True Grit (2010)

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The movie starts with exposition about how Chaney killed Mattie's father, stole his hold and money, and fled. Mattie wants justice, but no one seems to care.

She goes to collect her father's body from another town. While there, she takes care of some of her father's left-over business to get some money. With the money, she hires Marshall Cogburn to help her track Chaney the unsettled territory. Ranger LaBoeuf is also searching for Chaney to bring him back to Texas for a bounty. Mattie wants to bring Chaney back to Arkansas to hang for killing her father.

They travel together into the wild. There's a lot of arguing over who should get claim over Chaney. Eventually, LaBoeuf splits off the group.

Cogburn and Mattie find a building at a crossroads. Two children are teasing a horse, so Cogburn cuts the horse loose and hits the children. After discovering that Chaney has been there, they continue north.

They find a dead man hanging in a tree. They cut him down, find that it isn't Chaney, and continue traveling. Later, they believe someone is following them. They wait, expecting LaBoeuf. A different man shows up instead, claiming to be a doctor. He has taken the teeth from the corpse and is now carrying the corpse with him for trade. Cogburn asks about nearby shelters to escape the snow. The man tells Cogburn and Mattie of a nearby shelter.

They discover two people are already in the shelter. They find out these people are part of Lucky Ned's gang, the same gang Chaney is part of. They gang members say that the rest of the gang is on their way to the shelter. Cogburn kills the men and gets into a sniping position outside.

LaBoeuf then shows up at the shelter. Before Mattie can warn him, the gang appears. There are four gang members, including Lucky Ned and Tom Chaney. LaBoeuf refuses to back down, and a gunfight ensues. Cogburn snipes from above, killing both unnamed gang members. LaBoeuf is injured.

Cogburn knows of a closed silver mine where Lucky Ned's gang is probably hiding. The three travel together while Cogburn keeps himself drunk on whiskey they found in the shelter.

After waiting a while, the group decides that they've guessed wrong; now the trail has gone cold. The men ignore Mattie's pleas and give up on searching. LaBoeuf leaves.

The next day, Mattie goes down to the nearby stream to fetch water. She see's Chaney on the other side. He dares her to shoot him. She does, surprising him. He and his gang grab her and tell the Marshall to leave else she dies. He obliges.

Ned says that they will continue on and, because they are short on mounts, will send back a horse to collect Chaney, leaving Chaney with Mattie. Chaney realizes that the only way he could go to prison is through Mattie's word, so he goes to slit her throat. LaBoeuf appears and knocks Chaney out just in time.

LaBoeuf explains that he and Cogburn have a plan, and Cogburn meets the gang in a valley. LaBoeuf sets up to snipe. A fight breaks outs, and the gang is killed. As they are about to celebrate, Chaney appears and knocks LaBoeuf out. Mattie grabs LaBoeuf's rifle and shoots Chaney in the chest, sending him off the cliff. The recoil throughs Mattie into a steep cave.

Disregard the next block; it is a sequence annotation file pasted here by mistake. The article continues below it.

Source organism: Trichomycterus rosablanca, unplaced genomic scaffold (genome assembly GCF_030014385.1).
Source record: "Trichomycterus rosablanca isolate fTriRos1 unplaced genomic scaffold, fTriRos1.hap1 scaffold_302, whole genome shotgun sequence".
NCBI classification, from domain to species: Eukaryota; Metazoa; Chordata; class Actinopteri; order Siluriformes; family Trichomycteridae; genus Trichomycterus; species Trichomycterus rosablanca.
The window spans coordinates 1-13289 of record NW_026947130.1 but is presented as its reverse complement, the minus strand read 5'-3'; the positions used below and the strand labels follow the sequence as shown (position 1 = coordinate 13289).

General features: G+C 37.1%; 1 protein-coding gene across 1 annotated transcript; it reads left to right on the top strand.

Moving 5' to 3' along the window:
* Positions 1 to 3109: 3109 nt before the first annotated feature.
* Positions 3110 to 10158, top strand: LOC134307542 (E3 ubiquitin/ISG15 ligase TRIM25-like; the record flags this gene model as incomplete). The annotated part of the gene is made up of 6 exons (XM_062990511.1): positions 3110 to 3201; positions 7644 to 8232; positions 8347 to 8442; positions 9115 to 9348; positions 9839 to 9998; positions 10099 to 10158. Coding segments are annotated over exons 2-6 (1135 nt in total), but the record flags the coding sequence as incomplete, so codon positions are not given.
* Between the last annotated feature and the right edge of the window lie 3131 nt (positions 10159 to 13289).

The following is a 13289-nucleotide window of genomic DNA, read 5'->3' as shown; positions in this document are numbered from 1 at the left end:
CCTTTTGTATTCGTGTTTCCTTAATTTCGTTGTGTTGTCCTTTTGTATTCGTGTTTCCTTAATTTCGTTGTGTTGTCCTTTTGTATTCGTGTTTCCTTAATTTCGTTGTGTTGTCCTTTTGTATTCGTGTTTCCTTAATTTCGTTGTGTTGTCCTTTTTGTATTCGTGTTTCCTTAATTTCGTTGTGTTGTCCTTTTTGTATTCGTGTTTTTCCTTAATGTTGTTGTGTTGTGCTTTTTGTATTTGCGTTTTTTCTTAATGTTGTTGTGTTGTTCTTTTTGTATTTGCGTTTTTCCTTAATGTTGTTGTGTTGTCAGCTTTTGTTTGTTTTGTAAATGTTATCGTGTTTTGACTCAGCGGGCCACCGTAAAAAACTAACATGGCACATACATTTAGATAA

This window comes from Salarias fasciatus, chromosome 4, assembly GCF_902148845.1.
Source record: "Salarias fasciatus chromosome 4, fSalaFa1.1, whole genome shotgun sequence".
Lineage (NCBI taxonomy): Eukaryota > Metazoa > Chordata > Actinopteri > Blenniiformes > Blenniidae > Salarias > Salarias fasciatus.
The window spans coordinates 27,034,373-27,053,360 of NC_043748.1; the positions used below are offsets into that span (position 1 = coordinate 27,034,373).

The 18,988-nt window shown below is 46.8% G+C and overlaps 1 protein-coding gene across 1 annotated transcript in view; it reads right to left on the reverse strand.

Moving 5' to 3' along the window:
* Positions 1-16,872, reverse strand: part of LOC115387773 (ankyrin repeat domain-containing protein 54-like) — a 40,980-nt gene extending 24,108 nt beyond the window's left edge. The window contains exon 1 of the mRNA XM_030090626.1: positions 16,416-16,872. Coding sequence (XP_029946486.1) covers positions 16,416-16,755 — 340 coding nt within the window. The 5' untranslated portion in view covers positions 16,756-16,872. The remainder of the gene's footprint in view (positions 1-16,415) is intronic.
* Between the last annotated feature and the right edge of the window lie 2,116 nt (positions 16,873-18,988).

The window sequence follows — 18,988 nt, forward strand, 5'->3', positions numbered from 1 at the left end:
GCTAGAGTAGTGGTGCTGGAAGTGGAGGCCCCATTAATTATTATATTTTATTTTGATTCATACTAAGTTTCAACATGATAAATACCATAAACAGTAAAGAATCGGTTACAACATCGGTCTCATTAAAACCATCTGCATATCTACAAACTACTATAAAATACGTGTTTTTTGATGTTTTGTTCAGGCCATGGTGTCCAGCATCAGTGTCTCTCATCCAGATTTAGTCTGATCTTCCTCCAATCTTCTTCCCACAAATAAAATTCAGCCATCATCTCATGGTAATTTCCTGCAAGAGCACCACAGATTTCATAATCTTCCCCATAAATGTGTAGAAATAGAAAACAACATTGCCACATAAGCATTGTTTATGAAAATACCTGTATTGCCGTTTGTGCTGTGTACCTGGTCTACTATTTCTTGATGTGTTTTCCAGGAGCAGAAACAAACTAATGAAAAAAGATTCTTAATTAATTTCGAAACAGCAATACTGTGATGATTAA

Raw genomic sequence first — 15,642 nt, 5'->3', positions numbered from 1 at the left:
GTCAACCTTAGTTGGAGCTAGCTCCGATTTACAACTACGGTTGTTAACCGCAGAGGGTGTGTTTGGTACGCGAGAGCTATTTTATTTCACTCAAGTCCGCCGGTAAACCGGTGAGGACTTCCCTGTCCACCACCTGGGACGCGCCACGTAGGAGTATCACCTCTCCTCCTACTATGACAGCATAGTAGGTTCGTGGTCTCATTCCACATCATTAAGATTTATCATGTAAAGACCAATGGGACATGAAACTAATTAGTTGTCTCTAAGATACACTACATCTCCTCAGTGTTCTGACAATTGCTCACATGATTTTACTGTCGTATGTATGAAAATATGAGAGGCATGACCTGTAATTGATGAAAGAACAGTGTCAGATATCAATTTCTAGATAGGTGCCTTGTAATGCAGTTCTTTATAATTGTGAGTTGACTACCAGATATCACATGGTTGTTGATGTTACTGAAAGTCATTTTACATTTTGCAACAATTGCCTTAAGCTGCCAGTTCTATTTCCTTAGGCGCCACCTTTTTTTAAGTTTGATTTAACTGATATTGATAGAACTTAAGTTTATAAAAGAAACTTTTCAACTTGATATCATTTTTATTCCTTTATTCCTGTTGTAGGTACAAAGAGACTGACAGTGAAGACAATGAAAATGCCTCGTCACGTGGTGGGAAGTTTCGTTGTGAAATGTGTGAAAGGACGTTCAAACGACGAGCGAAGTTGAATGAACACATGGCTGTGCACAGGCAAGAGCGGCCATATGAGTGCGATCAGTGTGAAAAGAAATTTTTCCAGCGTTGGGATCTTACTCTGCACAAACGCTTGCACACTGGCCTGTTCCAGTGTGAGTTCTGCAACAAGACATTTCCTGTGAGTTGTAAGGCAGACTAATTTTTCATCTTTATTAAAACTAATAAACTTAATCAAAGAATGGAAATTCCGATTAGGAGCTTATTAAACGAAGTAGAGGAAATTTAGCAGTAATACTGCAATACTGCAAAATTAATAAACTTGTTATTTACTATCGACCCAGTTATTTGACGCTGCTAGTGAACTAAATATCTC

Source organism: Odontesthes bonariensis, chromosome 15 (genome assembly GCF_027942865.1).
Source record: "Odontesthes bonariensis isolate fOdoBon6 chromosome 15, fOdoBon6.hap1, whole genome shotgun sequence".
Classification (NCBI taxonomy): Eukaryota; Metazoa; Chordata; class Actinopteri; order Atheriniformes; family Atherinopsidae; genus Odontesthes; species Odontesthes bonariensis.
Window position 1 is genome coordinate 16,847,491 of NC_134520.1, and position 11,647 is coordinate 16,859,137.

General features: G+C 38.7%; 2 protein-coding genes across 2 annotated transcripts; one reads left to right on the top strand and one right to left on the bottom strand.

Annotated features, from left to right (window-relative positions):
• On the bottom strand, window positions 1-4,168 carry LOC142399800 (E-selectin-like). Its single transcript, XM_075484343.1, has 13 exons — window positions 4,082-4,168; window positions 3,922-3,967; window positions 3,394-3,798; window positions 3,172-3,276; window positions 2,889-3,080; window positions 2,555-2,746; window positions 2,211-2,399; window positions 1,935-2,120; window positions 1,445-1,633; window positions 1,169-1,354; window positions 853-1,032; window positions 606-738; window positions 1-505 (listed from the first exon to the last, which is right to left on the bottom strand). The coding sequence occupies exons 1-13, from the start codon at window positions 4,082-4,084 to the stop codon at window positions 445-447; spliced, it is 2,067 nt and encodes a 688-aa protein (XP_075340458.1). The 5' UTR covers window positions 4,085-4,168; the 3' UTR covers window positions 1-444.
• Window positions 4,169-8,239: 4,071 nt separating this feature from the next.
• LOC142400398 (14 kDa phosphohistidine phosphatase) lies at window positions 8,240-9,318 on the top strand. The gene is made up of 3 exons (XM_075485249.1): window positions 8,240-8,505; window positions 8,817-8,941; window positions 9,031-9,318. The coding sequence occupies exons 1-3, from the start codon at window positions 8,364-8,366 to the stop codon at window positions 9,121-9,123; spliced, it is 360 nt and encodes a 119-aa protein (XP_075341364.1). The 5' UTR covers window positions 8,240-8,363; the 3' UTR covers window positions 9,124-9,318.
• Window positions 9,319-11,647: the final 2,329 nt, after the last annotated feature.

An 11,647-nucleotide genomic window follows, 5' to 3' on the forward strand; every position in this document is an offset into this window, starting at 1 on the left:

Mattie is stuck. Cogburn finds her and descends into the cave to rescue her. Her hand is bitten by a snake. Her sucks the poison out, grabs a rope, and is pulled up by LaBoeuf. Cogburn tells LaBoeuf that he will rush Mattie to the nearest town to get her medical attention.

Cogburn mounts Mattie's pony with Mattie and ride for town. The pony becomes played out, but Cogburn stabs the pony's butt to get it to push on. Later, it collapses from exhaustion. Cogburn kills the pony, picks up Mattie, and continues to march to town.

In the epilogue Mattie exposits that she was brought to a doctor just in time. Her arm had to be amputate, though. In spite of her efforts she never saw Cogburn again. He died right three days before she was able to see him at a fair 25 years in the future.


Mattie loves bringing up her lawyer. Even when in confrontation with Chaney near the end of the movie, she mentions that the murderer can't legally hurt her. This isn't a bad character trait because she is 14 and thinks more like a protected child than a kidnapped person in uncharted territory. I just think that the movie overuses the lawyer bit as if it was Mattie's only character trait.

Although told from Mattie's point of view, this movie is about Cogburn. He passes time on the trail telling Mattie stories about his adventures. Although LaBoeuf's character is fleshed out, LaBoeuf seems like he is there to foil Cogburn and help reveal more of Cogburn's character.

This movie was adapted from an older book, and I think that shows in the dialog. The cast uses flowery words and barely ever uses a contraction. This is stereotypical of Southerners in classic American fiction.

Although I haven't read it, I also think that the novel is probably better than the movie. It feels like the movie left out a lot of details about Cogburn to fit the story into a movie format. Because the story to basically just developing Cogburn's character through interaction, the movie lacks somewhat. What's left is a run of the mill "You shot my Pa" storyline with a few random encounters and a lucky search party.

I can see the story of True Grit being more suited to a play than a movie. Although not bad, it's not good either. Although this is another collaboration between the Coen Brothers and Jeff Bridges, not every movie can be the Big Lebowski.

Final Verdict - 3/5